Another item that Metron tested specifically for whey was increasing and decreasing the LED (NIR light source) intensity. Better results were obtained with a lower intensity. The Opti-I’s LED output can be easily adjusted from the user interface mounted directly on the internal printed circuit board.

Opti-I internal display


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Milk Analysis

Milk analysis is typically performed by a secondary method that is based upon primary wet chemistry reference data. Milk components commonly determined are fat, protein, lactose and solids. Wet chemistry methods for determination of fat include ether and mojonier. For protein, labs typically use a Kjeldahl method. Lactose can be determined by difference or more precisely by HPLC.

With wet chemistry reference results available, known milk samples can be processed through a milk analyzer. Milk analysis can be done by several different technologies. The most typical and widely accepted method is mid-infrared spectroscopy. This is also the most expensive equipment compared to near-infrared or ultrasound methods for milk analysis. It is estimated that over 95% of the fluid milk and cheese milk production has been sample tested using a mid-infrared instrument. These instruments, like the York Dairy Analyzer, offer the best accuracy and performance when it comes to milk component analysis.

Periodic calibration is needed on all types of instruments as the chemical bonds in milk change seasonally. Instrumental methods of milk analysis are sensitive to these changes and therefore require calibration adjustments.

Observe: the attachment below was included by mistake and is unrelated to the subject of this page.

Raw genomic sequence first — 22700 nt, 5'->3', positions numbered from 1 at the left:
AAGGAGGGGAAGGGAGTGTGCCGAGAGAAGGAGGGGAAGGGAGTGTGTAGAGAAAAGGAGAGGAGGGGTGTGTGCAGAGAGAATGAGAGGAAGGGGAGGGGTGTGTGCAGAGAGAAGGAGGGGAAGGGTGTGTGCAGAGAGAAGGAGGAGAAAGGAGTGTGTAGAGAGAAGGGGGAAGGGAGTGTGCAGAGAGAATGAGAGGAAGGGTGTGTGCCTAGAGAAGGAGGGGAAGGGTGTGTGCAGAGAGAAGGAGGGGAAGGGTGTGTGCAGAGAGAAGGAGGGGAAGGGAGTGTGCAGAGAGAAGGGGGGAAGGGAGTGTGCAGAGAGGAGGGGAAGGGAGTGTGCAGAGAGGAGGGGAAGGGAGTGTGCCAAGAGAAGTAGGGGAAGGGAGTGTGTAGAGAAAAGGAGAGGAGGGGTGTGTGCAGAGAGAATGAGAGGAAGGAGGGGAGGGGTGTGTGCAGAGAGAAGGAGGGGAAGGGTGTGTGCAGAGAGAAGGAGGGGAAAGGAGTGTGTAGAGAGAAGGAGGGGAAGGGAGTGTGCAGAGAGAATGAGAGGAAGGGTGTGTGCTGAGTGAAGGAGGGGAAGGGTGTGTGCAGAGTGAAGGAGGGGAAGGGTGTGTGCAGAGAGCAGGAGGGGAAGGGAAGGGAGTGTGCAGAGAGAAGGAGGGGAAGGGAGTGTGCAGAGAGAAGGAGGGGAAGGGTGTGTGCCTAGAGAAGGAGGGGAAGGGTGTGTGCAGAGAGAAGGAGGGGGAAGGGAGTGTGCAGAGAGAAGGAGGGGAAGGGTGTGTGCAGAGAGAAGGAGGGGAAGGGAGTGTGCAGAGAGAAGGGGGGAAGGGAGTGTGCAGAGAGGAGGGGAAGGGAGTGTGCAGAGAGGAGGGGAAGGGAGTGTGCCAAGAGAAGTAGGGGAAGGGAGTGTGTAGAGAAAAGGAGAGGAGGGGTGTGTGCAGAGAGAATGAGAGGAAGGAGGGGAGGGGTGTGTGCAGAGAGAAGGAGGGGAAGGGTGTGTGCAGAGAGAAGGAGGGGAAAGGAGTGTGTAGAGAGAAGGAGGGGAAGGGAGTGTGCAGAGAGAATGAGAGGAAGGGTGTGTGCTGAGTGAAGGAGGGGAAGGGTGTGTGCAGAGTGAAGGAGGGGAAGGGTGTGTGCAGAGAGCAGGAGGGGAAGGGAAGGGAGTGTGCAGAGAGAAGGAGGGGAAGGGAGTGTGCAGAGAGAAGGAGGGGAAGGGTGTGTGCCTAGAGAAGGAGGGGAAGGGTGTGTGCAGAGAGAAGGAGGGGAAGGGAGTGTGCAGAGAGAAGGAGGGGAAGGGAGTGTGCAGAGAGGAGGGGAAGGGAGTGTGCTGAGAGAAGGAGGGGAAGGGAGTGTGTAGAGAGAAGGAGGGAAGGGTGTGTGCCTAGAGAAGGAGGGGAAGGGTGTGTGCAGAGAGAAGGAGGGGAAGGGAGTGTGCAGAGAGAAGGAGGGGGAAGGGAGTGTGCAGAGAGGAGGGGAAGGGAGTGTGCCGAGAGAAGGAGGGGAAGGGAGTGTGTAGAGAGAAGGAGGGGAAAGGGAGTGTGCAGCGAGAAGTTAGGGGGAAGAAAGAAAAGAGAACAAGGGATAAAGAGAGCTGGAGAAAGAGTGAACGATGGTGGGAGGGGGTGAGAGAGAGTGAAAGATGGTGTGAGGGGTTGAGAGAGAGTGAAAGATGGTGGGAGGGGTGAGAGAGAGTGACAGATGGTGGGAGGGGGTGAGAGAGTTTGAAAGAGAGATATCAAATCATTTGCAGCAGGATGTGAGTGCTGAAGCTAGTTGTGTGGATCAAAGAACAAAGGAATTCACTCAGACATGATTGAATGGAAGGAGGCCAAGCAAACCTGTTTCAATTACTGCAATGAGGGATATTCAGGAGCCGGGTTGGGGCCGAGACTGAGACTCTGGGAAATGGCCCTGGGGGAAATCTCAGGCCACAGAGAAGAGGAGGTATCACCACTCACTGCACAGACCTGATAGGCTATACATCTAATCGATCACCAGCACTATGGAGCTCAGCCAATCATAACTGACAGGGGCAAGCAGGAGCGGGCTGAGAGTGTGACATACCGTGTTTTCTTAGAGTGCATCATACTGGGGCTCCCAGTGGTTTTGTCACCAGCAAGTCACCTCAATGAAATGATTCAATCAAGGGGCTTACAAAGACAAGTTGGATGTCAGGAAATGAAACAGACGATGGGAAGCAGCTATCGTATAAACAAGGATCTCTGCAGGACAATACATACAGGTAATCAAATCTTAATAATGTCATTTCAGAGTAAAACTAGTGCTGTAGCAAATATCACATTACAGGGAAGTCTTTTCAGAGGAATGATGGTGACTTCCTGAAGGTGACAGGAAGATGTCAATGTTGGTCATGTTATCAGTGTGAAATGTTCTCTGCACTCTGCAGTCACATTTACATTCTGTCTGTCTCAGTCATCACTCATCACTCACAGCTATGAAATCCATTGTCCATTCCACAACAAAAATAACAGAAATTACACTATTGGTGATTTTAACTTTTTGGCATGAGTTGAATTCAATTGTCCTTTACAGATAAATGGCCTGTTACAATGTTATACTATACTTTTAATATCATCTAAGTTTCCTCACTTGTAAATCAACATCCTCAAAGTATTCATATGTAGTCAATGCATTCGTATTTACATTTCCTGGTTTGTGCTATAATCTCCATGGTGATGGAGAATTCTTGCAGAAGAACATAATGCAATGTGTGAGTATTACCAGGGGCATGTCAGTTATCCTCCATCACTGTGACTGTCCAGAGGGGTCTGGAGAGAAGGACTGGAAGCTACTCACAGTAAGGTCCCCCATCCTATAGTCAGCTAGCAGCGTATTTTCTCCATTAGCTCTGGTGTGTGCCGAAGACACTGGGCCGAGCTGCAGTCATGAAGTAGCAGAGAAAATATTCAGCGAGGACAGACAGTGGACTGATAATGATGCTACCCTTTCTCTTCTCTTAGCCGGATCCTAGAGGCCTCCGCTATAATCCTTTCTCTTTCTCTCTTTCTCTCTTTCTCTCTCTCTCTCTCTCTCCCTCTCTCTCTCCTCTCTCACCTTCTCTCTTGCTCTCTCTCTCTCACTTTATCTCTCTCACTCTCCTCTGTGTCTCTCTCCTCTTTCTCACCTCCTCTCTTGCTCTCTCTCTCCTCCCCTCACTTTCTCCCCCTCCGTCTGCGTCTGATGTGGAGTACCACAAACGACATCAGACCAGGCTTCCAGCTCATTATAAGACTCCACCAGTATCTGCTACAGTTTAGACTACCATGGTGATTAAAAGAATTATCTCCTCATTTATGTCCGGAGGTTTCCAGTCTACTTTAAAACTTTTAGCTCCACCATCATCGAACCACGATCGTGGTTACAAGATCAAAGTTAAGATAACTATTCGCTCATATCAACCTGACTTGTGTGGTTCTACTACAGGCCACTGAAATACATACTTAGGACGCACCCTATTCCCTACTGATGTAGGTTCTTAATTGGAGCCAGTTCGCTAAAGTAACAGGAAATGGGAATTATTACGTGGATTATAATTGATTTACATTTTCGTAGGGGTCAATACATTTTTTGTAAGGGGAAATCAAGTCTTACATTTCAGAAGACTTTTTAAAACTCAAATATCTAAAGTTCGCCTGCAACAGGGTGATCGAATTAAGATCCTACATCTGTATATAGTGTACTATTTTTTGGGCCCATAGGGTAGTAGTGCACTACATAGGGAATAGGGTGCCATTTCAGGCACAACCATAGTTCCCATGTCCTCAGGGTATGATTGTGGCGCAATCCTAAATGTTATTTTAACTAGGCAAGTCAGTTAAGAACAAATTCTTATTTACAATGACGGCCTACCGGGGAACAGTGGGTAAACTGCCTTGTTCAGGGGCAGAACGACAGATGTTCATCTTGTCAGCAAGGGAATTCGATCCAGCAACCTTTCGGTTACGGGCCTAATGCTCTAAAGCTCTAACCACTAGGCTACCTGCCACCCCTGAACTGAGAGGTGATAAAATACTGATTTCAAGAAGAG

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Expressed Breast Milk Research Study

Metron Instruments is partnering in a breast milk research study with the NICU at Metro Health Hospital in Cleveland, Ohio, USA. In the study, the Calais Milk Analyzer provides test results on individual EBM samples for fat, protein, lactose and caloric density. The purpose of the study is to better understand the nutritional component variations between different mothers and the same mother over a period of time.

MetroHealth Breast Milk Study, PD Newspaper Report

MetroHealth research seeks best way to enrich breast milk

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Metaglas Production Process

The Metaglas sanitary interface used in the Opti-I is the highest quality sanitary interface available. It is a seamless, fused optical window with duplex stainless steel. This graphical video provides a representation of the production process used to make it. This interface is used in thousands of sanitary applications world wide as a visual sight window. From pharmaceutical to dairy, food & beverage this is the one to meet your most demanding requirements.